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Your report on the mooted revision of SA’s low-cost housing policy reminded me of a British cartoon depicting two cows viewing a large billboard that read “All cows to be slaughtered” (this a radical attempt to restrict an outbreak of contagious disease). Said one cow to the other, “So what else is new?” (“ANC proposes radical change to housing policy in discussion paper”, May 17).

The idea of poor people building their own houses would not be news to the millions of people in this country who are already living in shacks. But what is of serious concern is the urban consequences of this policy. The low-density, one-house-per-plot approach requires extensive land, including expanded roads, social services and policing, and sewage and water infrastructure. These cost four times as much as the tiny amount currently allocated to build each house.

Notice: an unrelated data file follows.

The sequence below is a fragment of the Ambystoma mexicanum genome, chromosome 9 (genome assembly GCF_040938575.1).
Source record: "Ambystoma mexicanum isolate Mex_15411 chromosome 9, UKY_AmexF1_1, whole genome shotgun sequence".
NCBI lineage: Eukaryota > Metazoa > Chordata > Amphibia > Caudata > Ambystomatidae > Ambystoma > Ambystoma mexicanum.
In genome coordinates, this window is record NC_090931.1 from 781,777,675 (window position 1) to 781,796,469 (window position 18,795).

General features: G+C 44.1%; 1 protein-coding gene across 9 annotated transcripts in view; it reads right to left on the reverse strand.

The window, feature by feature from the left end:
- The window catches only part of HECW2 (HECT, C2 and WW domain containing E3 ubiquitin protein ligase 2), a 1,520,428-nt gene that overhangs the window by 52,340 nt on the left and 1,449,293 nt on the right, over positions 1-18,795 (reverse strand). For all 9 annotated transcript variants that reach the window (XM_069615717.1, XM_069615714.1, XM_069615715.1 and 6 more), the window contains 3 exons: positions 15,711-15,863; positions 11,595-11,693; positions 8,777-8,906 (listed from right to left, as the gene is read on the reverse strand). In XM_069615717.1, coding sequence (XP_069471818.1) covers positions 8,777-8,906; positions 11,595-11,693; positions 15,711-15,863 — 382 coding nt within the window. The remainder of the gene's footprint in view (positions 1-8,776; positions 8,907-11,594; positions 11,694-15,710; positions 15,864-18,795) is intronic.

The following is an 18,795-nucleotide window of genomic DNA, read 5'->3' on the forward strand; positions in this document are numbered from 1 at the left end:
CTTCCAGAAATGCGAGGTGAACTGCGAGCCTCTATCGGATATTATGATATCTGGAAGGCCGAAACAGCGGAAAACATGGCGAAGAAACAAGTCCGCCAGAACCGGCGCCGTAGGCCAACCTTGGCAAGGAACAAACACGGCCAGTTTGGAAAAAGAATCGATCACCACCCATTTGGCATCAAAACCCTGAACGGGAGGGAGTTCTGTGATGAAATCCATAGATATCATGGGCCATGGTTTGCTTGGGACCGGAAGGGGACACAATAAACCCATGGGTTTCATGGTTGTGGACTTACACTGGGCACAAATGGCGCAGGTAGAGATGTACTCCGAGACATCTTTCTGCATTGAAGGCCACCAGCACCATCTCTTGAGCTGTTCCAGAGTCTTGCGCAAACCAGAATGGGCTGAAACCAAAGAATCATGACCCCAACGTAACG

“Land” in this instance would invariably mean the cheapest unencumbered open veld, likely extending even further poor people’s already disadvantaged peripheral existence, far from a centrally located job, education and welfare access and opportunities, with minimal access to public transport.

The isolating nature of one family per plot is socially antithetic to community formation, a vital factor in protection against crime and gangs and to compensate for poor social services. The likely overall density of 50 dwellings per hectare goes against every measure of public housing effectiveness, where 400 is considered a moderate norm. (By contrast, old high-rise cities might achieve a density of 900/ha).

Rod Lloyd
Cape Town

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